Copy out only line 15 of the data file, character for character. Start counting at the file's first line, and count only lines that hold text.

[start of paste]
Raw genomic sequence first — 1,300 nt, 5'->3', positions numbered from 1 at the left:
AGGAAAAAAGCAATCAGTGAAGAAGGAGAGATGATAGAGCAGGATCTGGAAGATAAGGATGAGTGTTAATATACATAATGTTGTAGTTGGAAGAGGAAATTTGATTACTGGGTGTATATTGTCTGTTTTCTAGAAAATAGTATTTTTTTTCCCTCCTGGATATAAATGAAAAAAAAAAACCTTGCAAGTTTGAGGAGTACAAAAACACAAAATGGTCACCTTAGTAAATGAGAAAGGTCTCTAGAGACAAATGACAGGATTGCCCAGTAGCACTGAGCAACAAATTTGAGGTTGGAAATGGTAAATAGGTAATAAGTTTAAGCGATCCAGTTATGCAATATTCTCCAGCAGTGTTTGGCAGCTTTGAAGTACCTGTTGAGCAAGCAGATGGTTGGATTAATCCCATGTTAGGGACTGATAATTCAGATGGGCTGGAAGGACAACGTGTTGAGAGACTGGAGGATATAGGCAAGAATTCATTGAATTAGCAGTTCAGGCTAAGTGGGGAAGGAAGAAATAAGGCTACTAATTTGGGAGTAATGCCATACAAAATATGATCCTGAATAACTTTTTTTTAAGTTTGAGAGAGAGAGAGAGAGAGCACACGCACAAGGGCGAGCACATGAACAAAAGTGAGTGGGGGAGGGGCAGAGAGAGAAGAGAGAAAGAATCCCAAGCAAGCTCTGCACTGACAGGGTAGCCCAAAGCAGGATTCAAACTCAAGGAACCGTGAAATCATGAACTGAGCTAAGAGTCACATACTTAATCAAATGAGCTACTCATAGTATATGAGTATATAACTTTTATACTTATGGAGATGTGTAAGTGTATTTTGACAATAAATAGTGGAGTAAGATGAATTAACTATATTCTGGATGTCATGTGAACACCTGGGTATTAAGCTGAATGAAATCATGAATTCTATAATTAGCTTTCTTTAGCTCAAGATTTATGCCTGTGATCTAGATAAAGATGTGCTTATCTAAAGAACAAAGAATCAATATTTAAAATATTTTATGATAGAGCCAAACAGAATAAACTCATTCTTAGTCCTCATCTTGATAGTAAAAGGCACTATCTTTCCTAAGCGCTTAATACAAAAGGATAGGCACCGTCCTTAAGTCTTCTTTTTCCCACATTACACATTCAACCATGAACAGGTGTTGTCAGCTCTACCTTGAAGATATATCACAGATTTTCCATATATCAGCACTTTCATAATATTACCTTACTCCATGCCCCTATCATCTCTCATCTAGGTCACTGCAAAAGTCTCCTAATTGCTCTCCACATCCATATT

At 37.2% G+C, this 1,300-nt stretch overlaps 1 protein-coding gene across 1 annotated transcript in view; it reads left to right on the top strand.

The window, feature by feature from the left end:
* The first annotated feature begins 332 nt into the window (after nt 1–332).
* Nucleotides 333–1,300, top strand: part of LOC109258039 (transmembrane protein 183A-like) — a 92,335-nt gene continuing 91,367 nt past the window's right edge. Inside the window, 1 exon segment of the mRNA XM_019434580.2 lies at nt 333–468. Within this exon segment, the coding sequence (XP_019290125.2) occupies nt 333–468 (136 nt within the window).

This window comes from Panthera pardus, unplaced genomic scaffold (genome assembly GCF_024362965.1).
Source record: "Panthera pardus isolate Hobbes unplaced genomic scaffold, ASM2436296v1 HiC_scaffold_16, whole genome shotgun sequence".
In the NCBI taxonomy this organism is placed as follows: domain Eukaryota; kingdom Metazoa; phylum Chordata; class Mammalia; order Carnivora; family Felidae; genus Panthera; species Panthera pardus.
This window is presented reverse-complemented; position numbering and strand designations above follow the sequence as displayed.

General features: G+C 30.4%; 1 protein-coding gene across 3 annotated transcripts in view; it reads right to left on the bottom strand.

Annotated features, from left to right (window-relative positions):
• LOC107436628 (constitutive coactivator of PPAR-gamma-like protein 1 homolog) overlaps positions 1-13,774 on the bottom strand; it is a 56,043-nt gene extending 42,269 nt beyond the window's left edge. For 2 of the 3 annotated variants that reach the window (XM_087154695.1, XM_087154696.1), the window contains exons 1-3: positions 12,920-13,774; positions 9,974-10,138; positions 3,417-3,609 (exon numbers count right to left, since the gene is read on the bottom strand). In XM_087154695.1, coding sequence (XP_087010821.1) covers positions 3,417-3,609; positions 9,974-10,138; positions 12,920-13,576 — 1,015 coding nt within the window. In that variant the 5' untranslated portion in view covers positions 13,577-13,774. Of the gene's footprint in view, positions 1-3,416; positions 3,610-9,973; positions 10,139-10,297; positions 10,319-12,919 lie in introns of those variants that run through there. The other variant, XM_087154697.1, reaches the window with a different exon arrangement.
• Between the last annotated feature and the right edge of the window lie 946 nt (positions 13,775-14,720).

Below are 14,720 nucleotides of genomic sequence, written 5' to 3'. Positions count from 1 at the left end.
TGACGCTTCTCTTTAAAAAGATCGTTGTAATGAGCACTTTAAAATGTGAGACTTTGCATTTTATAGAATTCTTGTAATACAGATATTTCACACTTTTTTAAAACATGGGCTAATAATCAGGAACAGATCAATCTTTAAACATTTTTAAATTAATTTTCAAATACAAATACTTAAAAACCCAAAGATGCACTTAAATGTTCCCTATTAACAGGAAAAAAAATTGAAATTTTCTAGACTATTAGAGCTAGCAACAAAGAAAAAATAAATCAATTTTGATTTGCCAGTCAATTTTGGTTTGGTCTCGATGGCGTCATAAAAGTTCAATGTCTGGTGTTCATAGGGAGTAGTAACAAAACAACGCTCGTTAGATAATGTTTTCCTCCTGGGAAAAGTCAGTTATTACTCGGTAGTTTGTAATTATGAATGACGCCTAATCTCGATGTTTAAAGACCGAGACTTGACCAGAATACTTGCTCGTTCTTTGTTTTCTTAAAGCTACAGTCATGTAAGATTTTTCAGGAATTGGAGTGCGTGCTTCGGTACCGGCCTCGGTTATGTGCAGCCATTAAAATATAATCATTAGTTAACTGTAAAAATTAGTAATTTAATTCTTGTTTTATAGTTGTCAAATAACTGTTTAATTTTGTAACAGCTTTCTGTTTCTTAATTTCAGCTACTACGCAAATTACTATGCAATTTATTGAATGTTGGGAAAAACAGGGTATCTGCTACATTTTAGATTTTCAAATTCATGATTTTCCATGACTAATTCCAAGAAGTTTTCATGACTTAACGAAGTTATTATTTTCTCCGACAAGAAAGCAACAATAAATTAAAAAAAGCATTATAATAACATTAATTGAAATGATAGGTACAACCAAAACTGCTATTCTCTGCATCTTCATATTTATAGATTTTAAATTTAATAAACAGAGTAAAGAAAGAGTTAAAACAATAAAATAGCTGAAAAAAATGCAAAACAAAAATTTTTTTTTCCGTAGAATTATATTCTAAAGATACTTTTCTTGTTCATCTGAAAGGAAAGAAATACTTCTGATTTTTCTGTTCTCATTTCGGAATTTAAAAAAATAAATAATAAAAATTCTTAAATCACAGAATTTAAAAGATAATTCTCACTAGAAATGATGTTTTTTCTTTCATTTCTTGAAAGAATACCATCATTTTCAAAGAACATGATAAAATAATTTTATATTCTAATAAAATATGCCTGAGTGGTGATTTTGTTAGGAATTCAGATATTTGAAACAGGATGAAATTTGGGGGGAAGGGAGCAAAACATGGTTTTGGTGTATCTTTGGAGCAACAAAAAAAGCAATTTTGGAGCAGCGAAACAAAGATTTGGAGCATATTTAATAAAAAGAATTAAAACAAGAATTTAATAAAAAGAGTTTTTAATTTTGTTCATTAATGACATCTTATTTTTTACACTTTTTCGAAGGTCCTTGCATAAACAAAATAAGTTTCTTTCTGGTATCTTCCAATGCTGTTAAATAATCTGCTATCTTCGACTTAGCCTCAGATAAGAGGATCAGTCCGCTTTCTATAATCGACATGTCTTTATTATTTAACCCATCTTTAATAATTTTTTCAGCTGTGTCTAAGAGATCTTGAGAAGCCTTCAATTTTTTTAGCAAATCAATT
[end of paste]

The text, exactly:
Below are 14,720 nucleotides of genomic sequence, written 5' to 3'. Positions count from 1 at the left end.